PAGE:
Film review by Jason Day of Pieces of a Woman, the 2020 drama about the fallout following a tragic home birth. Starring Vanessa Kirby, Shia LeBeouf, Ellen Burstyn and directed by Kornél Mundruczó.
To like this post, comment on it or follow this blog, please scroll to the bottom. Use the search function on the left of the screen to look for other reviews and updates.
Martha (Vanessa Kirby) and Sean (Shi LeBeouf) are expecting a baby; even with the dragon-like presence of his rich mother-in-law Elizabeth (Ellen Burstyn) whom he knows detests him, Sean and Martha are happy.
They have opted for a home birth but when Martha goes into labour, a midwife other than the one she has been expecting turns up. Almost unfathomably, the birth goes tragically wrong and the child, a daughter, dies shortly afterwards.
We follow the couple through months of agonising and the slow disintegration of their relationship, egged on by Elizabeth who pushes them into pursing a legal action against the midwife.
Review, by @Reelreviewer
You’re a cheap-ass liar!Sean (Shia LeBeouf) confronts Martha (Vanessa Kirby) after the death of their newborn daughter.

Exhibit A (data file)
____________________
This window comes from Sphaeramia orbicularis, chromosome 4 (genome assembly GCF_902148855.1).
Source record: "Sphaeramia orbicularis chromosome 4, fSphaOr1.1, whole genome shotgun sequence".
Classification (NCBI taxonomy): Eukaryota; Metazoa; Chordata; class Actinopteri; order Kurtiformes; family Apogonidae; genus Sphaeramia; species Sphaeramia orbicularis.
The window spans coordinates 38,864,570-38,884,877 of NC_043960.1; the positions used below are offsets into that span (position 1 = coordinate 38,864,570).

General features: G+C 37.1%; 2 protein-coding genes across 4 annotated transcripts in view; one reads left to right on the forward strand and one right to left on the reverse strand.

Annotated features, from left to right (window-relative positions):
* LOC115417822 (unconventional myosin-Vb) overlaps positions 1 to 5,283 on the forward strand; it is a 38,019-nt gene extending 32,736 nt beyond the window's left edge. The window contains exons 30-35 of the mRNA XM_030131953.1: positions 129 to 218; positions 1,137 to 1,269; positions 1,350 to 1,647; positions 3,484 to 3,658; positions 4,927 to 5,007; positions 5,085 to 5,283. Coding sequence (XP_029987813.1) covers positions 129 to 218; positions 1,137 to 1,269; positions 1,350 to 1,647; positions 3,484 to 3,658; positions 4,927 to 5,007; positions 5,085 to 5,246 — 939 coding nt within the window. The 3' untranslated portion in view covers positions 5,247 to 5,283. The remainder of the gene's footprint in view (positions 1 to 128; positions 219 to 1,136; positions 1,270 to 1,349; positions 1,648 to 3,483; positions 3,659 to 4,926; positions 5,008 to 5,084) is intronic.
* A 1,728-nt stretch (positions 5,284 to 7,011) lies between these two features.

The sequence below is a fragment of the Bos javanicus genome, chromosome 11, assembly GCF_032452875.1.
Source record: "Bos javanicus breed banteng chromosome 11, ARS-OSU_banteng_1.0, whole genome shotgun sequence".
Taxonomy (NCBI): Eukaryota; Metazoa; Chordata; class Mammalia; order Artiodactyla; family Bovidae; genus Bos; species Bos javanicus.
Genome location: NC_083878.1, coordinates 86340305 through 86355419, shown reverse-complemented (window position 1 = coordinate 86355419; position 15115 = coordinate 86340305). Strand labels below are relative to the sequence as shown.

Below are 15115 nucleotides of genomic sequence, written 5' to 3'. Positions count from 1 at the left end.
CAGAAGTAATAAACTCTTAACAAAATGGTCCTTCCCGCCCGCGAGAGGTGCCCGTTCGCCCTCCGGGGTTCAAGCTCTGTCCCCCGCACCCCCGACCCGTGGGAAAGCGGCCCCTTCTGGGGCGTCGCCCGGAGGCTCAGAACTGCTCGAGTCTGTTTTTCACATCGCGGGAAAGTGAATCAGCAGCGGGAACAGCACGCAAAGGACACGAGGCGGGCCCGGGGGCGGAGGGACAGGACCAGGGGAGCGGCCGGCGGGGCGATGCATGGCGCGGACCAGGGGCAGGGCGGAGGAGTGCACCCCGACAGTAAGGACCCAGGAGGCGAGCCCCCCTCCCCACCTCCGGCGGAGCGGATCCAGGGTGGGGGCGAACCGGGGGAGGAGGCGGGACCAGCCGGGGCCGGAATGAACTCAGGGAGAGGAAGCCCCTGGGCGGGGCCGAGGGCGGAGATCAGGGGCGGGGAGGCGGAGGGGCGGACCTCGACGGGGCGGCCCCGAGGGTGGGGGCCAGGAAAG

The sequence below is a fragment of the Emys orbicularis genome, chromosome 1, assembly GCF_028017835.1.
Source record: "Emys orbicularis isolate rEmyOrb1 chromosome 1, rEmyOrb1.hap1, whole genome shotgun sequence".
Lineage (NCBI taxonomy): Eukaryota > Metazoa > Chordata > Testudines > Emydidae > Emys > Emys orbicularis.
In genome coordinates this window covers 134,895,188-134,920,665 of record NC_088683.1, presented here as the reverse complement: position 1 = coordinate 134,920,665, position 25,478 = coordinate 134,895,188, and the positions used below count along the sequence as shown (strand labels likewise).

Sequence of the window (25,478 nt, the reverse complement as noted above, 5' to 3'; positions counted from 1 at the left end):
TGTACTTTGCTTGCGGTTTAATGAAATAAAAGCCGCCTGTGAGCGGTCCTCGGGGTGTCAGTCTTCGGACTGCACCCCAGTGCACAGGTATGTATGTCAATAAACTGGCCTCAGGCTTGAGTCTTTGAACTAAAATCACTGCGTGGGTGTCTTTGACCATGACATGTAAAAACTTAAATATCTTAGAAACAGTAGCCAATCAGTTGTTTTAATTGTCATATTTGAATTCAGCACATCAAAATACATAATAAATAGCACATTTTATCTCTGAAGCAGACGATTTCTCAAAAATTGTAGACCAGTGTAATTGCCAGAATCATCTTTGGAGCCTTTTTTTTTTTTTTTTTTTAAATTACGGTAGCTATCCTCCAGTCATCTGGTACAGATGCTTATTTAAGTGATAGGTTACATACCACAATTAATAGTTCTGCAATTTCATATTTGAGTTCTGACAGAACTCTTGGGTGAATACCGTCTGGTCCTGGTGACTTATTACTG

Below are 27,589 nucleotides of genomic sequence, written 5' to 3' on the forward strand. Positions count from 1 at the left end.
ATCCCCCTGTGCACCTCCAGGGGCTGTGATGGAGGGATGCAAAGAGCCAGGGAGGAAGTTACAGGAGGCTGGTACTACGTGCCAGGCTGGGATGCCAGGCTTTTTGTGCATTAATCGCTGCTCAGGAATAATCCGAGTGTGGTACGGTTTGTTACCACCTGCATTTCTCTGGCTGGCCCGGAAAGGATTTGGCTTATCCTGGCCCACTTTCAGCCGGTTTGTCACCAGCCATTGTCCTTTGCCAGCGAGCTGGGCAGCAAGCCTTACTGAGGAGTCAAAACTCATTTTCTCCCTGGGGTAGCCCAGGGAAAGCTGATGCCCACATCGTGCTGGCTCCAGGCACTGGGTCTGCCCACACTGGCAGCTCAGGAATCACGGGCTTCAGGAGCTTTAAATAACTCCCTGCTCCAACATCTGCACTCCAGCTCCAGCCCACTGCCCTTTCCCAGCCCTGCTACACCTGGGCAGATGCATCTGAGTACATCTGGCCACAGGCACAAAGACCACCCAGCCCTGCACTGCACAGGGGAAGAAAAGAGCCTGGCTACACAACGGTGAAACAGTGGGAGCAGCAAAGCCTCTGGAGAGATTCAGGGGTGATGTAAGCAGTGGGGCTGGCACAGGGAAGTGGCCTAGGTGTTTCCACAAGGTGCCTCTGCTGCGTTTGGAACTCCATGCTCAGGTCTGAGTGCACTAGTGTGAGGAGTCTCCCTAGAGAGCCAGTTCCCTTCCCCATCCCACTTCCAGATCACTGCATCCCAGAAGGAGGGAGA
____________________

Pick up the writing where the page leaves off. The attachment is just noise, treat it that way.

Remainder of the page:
For those of you who have children, the uncomfortable Pieces of a Woman might be a hard slog. Not because it is bad – far from it – but it deals with emotive issues in a frank and raw manner.
First off, you need to get through the birth sequence. Although not the longest single sequence in cinema, at 24 minutes it is long enough to put the viewer through the ringer.
Writer Kata Weber and director Kornél Mundruczó let you to take in the grueling nature of birth. Martha experiences acid reflux and continually belches, apologising profusely. She swears continually, is sometimes spaced out, experiences incomprehension at the situation, understandably feels pain and discomfort, her veins pop out, she screams and, of course, is absolutely exhausted throughout.
I feel tired just typing that out.